Hint: it’s not just about milk
Your bones protect your organs, keep your muscles secure, and make up your body’s form. At any age, no matter if you are an athlete, active adult or older adult who wishes to enjoy a high quality of life, strong, healthy bones are a necessity.
Thomas Best, M.D., PhD, Research Director at University of Miami health System Sports Medicine Institute and Physician of the Miami Marlins and the University of Miami’s athletic teams, agrees, “Good bone health is critical to one’s quality of life and longevity. By exercising, most if not all days of the week, one can improve their bone health and reduce the risk of problems such as osteoporosis. Also, knowing one’s family history for bone conditions is important in recommendations for diet and exercise and even medications to avoid bone problems.”
Below are five healthy habits you can incorporate into your daily routine to help prevent osteoporosis (a bone disease that causes your bones to grow weak) and promote strong bones—with or without milk.
- Engage in Bone-Beneficial Exercises
- Weight training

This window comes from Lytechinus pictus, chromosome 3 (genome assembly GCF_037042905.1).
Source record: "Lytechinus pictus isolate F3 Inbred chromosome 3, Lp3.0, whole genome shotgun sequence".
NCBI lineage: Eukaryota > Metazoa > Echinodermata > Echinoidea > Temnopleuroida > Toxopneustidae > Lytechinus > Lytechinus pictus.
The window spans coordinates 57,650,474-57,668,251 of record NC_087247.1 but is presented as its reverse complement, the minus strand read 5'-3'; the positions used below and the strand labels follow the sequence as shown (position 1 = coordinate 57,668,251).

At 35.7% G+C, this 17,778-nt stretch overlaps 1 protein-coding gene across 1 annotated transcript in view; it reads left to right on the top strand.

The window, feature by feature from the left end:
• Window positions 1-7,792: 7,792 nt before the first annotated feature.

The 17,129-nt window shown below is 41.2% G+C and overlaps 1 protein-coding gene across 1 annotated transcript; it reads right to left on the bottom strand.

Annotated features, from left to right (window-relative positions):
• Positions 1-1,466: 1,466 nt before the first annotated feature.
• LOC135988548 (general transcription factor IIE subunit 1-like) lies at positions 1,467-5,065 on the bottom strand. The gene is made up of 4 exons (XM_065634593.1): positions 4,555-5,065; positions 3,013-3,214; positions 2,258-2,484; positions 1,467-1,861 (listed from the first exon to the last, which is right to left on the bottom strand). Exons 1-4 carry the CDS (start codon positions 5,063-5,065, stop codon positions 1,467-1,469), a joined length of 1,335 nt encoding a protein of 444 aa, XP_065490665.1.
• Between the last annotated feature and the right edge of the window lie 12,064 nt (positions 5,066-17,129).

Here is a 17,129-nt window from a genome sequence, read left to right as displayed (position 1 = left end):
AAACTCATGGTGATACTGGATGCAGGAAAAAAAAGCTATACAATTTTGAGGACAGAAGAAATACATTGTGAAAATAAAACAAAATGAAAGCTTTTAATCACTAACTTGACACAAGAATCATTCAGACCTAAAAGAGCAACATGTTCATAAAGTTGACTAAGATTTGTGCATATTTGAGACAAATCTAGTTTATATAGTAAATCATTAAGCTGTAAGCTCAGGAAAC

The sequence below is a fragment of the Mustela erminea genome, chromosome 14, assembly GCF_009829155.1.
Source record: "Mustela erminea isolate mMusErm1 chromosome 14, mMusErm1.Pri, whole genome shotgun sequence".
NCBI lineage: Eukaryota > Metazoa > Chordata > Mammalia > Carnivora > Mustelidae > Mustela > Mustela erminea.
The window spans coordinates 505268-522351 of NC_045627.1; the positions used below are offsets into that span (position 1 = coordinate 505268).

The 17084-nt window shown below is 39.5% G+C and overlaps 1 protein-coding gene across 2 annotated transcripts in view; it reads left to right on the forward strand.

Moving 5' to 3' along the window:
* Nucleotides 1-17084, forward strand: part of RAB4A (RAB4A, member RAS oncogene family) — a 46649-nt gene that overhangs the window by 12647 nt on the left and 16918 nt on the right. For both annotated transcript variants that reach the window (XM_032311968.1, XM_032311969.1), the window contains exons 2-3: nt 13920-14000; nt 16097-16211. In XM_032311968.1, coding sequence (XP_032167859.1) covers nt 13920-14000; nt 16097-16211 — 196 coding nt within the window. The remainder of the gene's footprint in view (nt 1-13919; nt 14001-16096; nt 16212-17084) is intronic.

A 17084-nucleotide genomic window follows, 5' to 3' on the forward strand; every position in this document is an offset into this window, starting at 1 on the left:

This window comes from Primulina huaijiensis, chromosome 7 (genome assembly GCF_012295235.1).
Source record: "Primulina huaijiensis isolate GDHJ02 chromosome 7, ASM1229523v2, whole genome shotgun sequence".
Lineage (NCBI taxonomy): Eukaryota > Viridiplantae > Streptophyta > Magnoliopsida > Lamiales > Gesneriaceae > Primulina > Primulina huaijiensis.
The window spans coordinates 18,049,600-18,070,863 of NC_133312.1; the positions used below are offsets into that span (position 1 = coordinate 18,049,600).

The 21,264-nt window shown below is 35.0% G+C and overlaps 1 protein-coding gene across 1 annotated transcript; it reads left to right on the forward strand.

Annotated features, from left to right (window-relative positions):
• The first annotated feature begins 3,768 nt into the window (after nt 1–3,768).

- Back strengthening and balancing exercises such as Pilates or Yoga
- Learn about Bone-Building Nutrients
- Calcium is found in many dairy foods and is essential to strong bones
- Vitamin D increases your body’s calcium levels, which strengthens your bones
- Vitamin K increases your body’s bone-building proteins
- Soy Extract contains estrogen, which is beneficial for preventing bone loss in women
- Magnesium helps make calcium absorption more effective
- Boron, along with magnesium, builds firm and strong bones
- Focus on Bone-Friendly Foods
- Fatty fish, Grass-fed dairy products, Egg yolk (rich in Vitamin D)
- Leafy greens, Broccoli, Brussels sprouts, Onions, Okra, Asparagus, Green beans (rich in Vitamin K)
- Soy, Spinach, Beans, Kale, Fish, Dairy (rich in Calcium)
- Leafy greens, Nuts and seeds, Fish, Beans, Lentils, Brown rice (rich in Magnesium)
- Strong mental health means stronger bones
The happier you are, the healthier your bones will be. Clinical depression raises cortisol levels in the body, which drain minerals from your bones and may cause bone density loss. Find ways to engage in activities that you enjoy and stimulate your happiness and mental well-being.
- Avoid Bone-Reducing Substances
These substances may speed mineral loss from your bones or impede bone repair and rebuilding. Try reducing your intake or avoid them altogether, whenever possible:
- Excessive alcohol
- Soda /Soft Drinks
- Some medications including corticosteroids and heartburn medication (it is best to check with your doctor for specific types of medicines to use or avoid).